But when Bill bolted upright, the sound stopped. He looked around the cabin. There was no one there. But he'd heard it, hadn't he? Bill closed his eyes and took a deep breath. He reminded himself that he was exhausted, his mind was playing tricks on him. He laid back down and shut his eyes tight.
For a moment, there was silence, then the humming came again, this time it sounded like it was right next to his ear bills. Blood ran cold. He crawled into the corner and sat shivering with the blanket around his chin. He tried to tell himself it wasn't real, but the humming hadn't stopped this time. It was moving around as though someone was inside the cabin with him. Another creak occurred, followed by the distinctive sound of trying to listen to terror.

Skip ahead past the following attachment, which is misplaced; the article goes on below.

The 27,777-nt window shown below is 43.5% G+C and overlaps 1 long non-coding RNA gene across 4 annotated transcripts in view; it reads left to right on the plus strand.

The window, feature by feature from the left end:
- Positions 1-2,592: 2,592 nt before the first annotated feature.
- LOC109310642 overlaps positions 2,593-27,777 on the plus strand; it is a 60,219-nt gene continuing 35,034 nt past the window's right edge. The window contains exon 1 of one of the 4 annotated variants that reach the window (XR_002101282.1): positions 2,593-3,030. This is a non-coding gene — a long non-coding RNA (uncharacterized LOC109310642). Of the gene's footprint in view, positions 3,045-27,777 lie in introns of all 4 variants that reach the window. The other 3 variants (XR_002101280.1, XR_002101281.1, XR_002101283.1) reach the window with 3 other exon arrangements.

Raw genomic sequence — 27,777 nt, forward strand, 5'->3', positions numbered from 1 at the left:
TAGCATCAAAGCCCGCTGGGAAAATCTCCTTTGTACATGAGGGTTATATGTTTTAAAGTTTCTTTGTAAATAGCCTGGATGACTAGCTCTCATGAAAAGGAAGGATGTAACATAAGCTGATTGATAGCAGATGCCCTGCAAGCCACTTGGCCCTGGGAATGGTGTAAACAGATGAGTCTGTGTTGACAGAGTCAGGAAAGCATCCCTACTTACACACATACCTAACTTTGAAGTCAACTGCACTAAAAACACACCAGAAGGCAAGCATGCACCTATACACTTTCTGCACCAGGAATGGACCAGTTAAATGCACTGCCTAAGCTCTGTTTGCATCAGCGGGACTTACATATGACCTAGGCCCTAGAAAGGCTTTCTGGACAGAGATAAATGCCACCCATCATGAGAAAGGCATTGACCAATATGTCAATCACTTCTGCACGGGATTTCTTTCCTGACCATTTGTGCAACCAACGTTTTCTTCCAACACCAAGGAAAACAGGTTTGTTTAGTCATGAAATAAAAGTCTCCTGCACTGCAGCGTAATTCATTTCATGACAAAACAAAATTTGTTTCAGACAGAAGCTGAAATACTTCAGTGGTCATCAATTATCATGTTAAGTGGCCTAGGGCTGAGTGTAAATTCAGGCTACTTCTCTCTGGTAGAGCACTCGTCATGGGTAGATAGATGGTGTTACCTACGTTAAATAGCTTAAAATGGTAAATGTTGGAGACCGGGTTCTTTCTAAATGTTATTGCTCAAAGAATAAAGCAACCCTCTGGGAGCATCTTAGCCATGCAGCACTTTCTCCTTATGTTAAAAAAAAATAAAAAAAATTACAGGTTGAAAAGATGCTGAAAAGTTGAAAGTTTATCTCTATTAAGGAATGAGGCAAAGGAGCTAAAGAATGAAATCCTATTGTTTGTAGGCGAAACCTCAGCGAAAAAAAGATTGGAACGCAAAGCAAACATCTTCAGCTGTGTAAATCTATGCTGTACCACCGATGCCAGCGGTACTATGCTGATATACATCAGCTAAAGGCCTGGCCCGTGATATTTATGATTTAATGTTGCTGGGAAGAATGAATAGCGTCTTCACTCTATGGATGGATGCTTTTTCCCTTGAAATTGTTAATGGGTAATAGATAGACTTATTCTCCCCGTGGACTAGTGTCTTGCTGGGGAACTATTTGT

As the pages flipped and the sound of sketching grew almost manic, he considered running. But suddenly there was a tearing sound and a piece of paper floated down from the loft. It landed on the floor right in front of Bill. Bill just stared at it, his heart pounding. Then he flipped it over. It was a well drawn picture of him in his felted army had. At first glance, it looked almost like a pleasant portrait. A sly smile was on his lips.
Bill's head jerked toward the source of the sound. Something was coming down the stairs now getting closer. It was then that he realized something about the drawing he held where his eyes should have been. There was only a pair of deep black holes, Bill screamed as the noise got closer.